Following the retirement of Marjorie Murphy, a professor who taught courses in United States history, focusing on labor, women and gender, and foreign affairs, the History Department has undertaken a job search to hire a new faculty member specializing in 20th and 21st century history. The process of searching for a new faculty member is lengthy and largely took place over the Fall 2019 semester.
Robert Weinberg, the current department chair and Isaac H. Clothier professor of history and international relations, described the process that the History Department went through to hire a new faculty member.
“Last summer, we advertised the position … and we received 400 applications, and then we read through 400 applications, made a shorter list of people we wanted to interview through Zoom … [a smaller group of faculty within the department] interviewed people and recommended that we bring three people to campus, which we started doing as soon as the semester began,” said Weinberg.
Weinberg also stated that the department specifically searched for a candidate specializing in the history of immigration and mobility in the U.S. during the 20th century.
“Two of the finalists do immigration, mobility, borderlands, [and] transnational history. One is a specialist on transnational Asian history … and focuses on interaction between people from Japan, China, and the United States … [as well as] in Hawaii in the early twentieth century. The other candidate looks at immigrant farmworkers in the 1930s and 1940s and looks at the government policies towards these farmworkers … And the third finalist looks at race relations and government policies in Los Angeles, in particular … the African American community there and the Korean American community there. … We think the college and department would benefit from having a specialist whose main field of interest is the place of immigration in U.S. history and the history of the U.S. from a transnational perspective.”
Marisa Mancini ’20, an honors history major who has focused predominantly on American history before the twentieth century, said that having courses on the history of immigration and transnational history would have encouraged her to take more classes in twentieth century history.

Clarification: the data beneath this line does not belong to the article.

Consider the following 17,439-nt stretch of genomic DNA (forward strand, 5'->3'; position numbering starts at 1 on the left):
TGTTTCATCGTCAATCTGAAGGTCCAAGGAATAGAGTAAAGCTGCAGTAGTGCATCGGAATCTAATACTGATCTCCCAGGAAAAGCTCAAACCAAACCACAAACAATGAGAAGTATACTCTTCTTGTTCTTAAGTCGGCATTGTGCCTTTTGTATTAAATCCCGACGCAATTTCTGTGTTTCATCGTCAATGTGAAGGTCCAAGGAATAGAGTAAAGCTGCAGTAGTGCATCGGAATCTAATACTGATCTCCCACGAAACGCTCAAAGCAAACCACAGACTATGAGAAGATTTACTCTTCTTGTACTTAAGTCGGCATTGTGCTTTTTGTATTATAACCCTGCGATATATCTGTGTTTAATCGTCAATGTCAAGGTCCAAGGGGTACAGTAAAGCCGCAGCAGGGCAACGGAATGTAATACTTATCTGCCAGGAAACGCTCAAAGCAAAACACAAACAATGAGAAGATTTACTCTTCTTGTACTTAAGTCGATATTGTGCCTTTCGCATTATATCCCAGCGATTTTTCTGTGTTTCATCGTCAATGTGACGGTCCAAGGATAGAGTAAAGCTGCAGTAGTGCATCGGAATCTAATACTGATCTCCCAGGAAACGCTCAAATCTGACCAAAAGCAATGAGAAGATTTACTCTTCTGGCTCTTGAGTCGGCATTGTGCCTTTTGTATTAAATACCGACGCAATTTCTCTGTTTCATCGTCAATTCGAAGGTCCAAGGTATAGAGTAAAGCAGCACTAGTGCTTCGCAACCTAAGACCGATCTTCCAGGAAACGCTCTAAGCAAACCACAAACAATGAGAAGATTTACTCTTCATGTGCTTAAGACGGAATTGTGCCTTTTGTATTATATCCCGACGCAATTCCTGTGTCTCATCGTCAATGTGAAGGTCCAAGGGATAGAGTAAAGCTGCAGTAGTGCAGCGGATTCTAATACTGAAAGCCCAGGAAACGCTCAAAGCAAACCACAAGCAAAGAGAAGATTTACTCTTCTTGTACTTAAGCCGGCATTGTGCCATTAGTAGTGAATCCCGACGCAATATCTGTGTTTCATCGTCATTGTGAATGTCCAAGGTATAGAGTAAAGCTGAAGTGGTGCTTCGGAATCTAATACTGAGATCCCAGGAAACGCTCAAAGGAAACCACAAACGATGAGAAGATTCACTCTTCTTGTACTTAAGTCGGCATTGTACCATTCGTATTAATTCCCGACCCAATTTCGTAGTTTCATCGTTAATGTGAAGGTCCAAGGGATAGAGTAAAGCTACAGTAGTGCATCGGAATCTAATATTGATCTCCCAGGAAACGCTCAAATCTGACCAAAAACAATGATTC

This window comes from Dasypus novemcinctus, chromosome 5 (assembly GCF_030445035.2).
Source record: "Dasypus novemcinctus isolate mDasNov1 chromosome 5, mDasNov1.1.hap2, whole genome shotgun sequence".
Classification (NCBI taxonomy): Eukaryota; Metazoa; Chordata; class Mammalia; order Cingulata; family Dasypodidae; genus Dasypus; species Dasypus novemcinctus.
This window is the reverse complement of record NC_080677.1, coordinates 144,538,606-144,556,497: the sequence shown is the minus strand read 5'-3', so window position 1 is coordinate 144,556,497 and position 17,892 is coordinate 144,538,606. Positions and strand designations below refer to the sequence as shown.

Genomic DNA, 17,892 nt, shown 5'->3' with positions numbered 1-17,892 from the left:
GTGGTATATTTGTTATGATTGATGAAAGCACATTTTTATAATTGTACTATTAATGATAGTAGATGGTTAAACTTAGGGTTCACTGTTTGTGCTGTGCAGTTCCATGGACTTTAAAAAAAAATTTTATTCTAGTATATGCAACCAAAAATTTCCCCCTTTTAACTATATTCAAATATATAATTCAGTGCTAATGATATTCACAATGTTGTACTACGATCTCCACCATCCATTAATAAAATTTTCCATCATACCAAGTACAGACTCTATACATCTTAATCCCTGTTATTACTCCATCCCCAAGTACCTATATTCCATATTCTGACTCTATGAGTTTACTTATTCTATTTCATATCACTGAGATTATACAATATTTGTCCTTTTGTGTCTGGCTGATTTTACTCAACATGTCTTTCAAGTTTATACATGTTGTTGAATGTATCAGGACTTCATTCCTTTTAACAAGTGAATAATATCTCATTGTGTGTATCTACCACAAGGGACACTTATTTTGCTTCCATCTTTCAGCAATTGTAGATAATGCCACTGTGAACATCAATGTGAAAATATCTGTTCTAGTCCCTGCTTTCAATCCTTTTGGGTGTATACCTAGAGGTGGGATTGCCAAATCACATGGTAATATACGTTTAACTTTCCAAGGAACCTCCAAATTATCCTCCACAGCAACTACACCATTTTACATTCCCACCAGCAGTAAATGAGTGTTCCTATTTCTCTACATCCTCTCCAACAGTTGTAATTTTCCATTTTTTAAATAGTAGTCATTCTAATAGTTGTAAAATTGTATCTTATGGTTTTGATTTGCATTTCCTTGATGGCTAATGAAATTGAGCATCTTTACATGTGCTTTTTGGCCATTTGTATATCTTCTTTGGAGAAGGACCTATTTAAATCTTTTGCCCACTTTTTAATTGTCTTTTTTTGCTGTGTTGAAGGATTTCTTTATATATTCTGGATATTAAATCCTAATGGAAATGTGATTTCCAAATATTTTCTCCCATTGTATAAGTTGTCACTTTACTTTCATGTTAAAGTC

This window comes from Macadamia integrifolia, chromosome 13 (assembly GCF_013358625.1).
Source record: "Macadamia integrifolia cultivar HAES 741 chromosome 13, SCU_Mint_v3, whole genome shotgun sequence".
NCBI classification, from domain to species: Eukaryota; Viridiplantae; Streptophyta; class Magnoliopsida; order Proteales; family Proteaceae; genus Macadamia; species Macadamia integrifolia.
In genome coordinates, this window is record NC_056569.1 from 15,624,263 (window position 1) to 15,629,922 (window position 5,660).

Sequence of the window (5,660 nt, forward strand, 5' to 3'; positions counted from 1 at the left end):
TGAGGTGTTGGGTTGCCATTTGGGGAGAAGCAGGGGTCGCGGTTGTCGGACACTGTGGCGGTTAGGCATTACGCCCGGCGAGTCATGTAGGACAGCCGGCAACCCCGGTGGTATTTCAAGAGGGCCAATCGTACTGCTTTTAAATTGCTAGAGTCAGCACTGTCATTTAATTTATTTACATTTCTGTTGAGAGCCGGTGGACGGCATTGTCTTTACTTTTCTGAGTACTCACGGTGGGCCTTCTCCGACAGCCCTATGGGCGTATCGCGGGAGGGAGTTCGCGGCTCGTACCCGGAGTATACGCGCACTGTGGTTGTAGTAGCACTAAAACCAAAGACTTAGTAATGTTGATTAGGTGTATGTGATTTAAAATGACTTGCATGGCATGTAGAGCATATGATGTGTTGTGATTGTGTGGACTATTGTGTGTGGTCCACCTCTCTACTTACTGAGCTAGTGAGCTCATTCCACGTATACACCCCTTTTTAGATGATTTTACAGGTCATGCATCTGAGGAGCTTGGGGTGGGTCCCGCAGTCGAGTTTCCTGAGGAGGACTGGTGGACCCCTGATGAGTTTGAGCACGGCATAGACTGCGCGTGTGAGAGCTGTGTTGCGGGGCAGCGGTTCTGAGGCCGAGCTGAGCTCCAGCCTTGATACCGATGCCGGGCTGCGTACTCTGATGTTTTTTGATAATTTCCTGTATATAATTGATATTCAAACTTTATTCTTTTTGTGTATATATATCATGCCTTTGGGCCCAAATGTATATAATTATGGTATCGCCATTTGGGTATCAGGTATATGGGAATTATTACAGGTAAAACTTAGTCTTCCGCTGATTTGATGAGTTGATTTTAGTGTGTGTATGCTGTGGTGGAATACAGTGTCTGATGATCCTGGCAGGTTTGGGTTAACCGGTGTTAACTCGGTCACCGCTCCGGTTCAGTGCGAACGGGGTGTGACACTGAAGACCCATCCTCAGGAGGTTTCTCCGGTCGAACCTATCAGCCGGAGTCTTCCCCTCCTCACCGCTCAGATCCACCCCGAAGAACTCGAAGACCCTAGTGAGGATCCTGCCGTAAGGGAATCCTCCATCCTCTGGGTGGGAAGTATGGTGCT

“I think having an immigration person there would have meant that I would have taken more later history classes in the American context, because all the twentieth century classes I’ve taken were Latin America [and] Russia … So I think that would have been a really cool opportunity to do that and look at American history through that lens,” Mancini said.
During Weinberg’s time at Swarthmore, students’ interests in history have shifted from topics specific to one country towards broader themes throughout the world.
“I think there’s been a trend away from more traditional political histories to social and cultural history, and also students seem to be interested in courses that are organized around specific themes that aren’t necessarily specific to one country or even one time period … issues of nationality, identity, and the interaction of cultures around the world,” said Weinberg.
Mancini agreed that students’ interests often focus on issues of nationality and identity.
“I think students are very interested in issues of race and identity. Also, I think queer theory is very interesting to a lot of students … Disability history is getting bigger right now … because I think that’s where history is going … Swarthmore might want to get on board with that,” Mancini said.
Students played a significant role in the hiring process according to Weinberg and had chances to meet the candidates before the final hiring decision.
“Each candidate gets to meet students at lunch. We try to have the same students go to each lunch. All of our students in classes or majors are invited to come to the presentations, and then we ask them for feedback. … We had a pretty good sense of … what students liked and the strengths and weaknesses from the student perspective,” said Weinberg.
Mancini, however, said that she would like to see more underclassman involvement in faculty hiring.
“As a senior the future of the department doesn’t really affect me, but having the interest of first years and people who are saying ‘I want to be a history major and these are the things I want to see in the department that are going to determine whether I’m a history major’ … I think that’s something that we don’t necessarily do enough of,” she said.
The hiring process is nearly complete, as the History Department has made an offer of employment.
“We have made an offer, and I’m waiting to hear. I’m hoping next week, but I don’t know … I think students should just keep asking. We’ll be happy to tell you when it’s all done who the person is,” Weinberg said.
He also spoke about the changing nature and bright future of the History Department.
“The kinds of topics that people study when they’re in graduate school now have changed since the time I was in graduate school, so it’s very exciting to see new people with new PhDs and the new history they do,” said Weinberg. “The department over the last five years or six years has been gradually changing with new hires and retirements, so we think it’s going in the right direction.”
Photo courtesy of Princeton Huang of The Phoenix